“I wasn’t, frankly, that responsible,” he said recently over lunch in his generously adorned living room, in the same two-story rowhome on Cobbs Creek Parkway where he grew up. (He bought it after his parents split.) “I was more self-focused, more selfish.”
Then MOVE happened. That he was in town—just a few blocks away—was an unlikely coincidence. Pepsi had just transferred him from New York City to Philadelphia to manage a plant. He was in a West Philly hotel room that day in 1985 when the police dropped four pounds of plastic explosives on the black revolutionary group.
Williams started paying attention—to the drugs, the gangs and the poverty that were ravaging the streets he’d roamed as a boy. He began organizing the community under the banner Neighbors United Against Drugs, an activist group that protested outside drug dealers’ homes.
In 1986, he says, his father asked him to run for state representative. Tony passed; the gig didn’t pay well enough. But the problems persisted. Children were being shot in the streets. Gangs were taking over. And so, in 1988, when his father broached the subject again, he agreed: Maybe in Harrisburg, he could do something about it.
WILLIAM’S 10 YEARS in the House were largely unremarkable. He was a backbencher from a safe district in West Philly, eclipsed by his senator-father’s prestige and the clout of his colleagues from Philadelphia—Dwight Evans, Chaka Fattah, John Perzel, Vince Fumo. He did, however, stand out in one respect.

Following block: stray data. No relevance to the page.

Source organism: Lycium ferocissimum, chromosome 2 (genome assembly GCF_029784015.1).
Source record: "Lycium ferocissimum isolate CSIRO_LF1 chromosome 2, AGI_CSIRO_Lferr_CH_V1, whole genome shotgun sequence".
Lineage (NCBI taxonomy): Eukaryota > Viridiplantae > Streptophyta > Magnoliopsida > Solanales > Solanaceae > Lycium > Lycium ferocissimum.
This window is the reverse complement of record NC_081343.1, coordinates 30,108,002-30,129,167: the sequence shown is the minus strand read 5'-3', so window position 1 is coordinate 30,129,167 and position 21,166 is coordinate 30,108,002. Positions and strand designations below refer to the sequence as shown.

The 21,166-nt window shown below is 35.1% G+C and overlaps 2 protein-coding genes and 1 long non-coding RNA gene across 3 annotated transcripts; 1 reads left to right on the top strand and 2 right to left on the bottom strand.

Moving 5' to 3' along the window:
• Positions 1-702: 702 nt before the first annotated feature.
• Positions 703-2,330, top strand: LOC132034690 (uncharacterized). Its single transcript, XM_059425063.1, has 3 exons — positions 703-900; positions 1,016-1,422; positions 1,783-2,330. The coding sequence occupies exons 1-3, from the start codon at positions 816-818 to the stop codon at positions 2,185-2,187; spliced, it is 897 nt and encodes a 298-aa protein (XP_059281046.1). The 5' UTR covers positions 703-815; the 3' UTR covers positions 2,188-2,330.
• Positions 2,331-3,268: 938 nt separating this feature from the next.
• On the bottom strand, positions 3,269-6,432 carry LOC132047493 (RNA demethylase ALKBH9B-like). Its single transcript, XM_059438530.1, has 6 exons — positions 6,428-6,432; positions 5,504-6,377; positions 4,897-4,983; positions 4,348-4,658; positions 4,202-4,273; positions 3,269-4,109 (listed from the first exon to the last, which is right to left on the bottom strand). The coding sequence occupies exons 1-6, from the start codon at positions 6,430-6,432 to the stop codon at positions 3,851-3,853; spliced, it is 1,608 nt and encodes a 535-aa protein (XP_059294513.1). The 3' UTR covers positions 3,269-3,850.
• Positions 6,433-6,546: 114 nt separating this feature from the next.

In May 1992, an 11-page, single-spaced letter appeared in the mailboxes of all 203 state representatives. Written by Williams’s then-wife, Cathy, for their pending divorce case, it recounted, in lurid detail, the couple’s marital problems and Tony’s infidelity. Cathy wrote that she’d caught him in the sack with his mistress of two years, that his mistress harassed her, and that Cathy was treated for possible venereal disease and had an abortion.
While not everything in that letter was true, Williams told me, enough of it was. He was screwing around. But the marriage, he says, was over before that. Cathy had no affinity for politics. She’d wanted Tony to stay in business.
Still, the letter was mortifying. It was his wake-up call, he says. If he wanted to be seen as more than a playboy riding on his daddy’s coattails, he’d have to grow up. He had to focus—a realization that came at age 35.
“Maturing as a man makes me a better politician—more confident in the positions I take, not just steeped in me being noticed,” he says, though the telling part of that is “being noticed,” something Tony lets slip again and again.
But he paid his dues. In 1995, he married his current wife, Shari, who came with her two daughters, who are now grown. In Harrisburg, he bore into the nuts and bolts of legislation. He took on Evans, a consummate insider, as something of a mentor, to learn how to finagle his proposals through. He partnered with Perzel on SEPTA funding and became a forthright proponent of gun regulation. With other Philly legislators, he formed the Gang of Five, which held hearings that forced the resignation of Police Commissioner Richard Neal, whom the Gang criticized for failing to bring down the city’s violent-crime rates. Most important for his future endeavors, he co-sponsored the Ridge administration’s vouchers proposal—despite, he says, the heated objections of his father, who didn’t want to piss off his teachers-union supporters.